Under Secretary of State for Economic Growth, Energy, and the Environment Robert Hormats traveled to Naypyitaw and Rangoon, Burma, July 14-15. He was accompanied by recently arrived U.S. Ambassador to Burma Derek Mitchell as well as Under Secretary of Commerce for International Trade Francisco Sanchez, Principal Deputy Assistant Secretary of State for East Asian and Pacific Affairs Joseph Yun, and Deputy Assistant Secretary of State for Democracy, Human Rights, and Labor Daniel Baer. This was the highest level economic and commercial delegation to visit Burma in more than a quarter century.
The delegation focused on expanding economic and business ties with Burma in the context of President Obama's recent announcement on easing restrictions to allow U.S. companies to invest in the country, Secretary of State Clinton's meeting on July 13 with President Thein Sein, and the Secretary's historic visit to the country last year.
Under Secretary Hormats discussed economic relations between our two countries with Speaker of the Lower House of Parliament Thura U Shwe Mann, Industry Minister Soe Thein, Central Bank Governor U Than Nyein, Deputy Commerce Minister Pwint Hsan, and National League for Democracy leader and Member of Parliament Aung San Suu Kyi.
During the meetings, Under Secretary Hormats welcomed recent democratic reforms and reconciliation efforts in Burma and explained that the U.S. Government would continue to match these reforms action for action with corresponding easing of U.S. sanctions. He underscored the importance of the President's and Secretary's statements that easing sanctions is recognition of progress to date and a signal of U.S. support and encouragement for continued reforms.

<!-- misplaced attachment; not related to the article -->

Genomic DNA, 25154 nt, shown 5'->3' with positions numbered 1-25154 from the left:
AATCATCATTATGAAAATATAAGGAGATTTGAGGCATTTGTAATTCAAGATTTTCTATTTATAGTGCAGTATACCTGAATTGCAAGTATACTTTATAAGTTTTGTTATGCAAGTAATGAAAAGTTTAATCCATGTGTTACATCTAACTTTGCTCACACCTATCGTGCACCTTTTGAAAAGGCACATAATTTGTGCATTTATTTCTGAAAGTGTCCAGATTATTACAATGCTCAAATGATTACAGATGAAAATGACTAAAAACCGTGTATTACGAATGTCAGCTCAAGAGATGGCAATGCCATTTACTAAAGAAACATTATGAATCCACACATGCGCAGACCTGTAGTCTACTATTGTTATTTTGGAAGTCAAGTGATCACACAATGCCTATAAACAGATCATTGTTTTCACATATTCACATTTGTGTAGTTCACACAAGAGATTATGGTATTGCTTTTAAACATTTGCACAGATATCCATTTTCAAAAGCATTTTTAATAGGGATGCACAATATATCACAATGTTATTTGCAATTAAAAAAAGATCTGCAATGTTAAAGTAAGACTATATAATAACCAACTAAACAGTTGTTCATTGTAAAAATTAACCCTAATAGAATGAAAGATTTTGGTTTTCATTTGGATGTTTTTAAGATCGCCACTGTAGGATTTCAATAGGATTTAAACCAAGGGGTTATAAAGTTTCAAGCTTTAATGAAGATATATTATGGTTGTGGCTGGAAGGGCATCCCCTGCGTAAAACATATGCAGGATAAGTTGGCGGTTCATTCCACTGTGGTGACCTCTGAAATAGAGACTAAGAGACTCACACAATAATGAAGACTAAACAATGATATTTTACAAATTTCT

Under Secretary Hormats emphasized that the United States remains committed to working with the Government of Burma to improve transparency and anti-corruption efforts, including across state-owned companies such as the Myanma Oil and Gas Enterprise (MOGE), and urged the government to join the Extractive Industries Transparency Initiative (EITI). He also stressed the importance of respecting human rights, including promoting labor rights, protecting the rights of ethnic minorities, and releasing hundreds of remaining political prisoners, and noted that future progress in the bilateral relationship will depend on continued efforts in these areas.
Under Secretary Hormats also joined the U.S.-ASEAN Business Council Mission to Rangoon – the largest business delegation in a quarter century – comprised of more than 70 business leaders from more than 35 companies.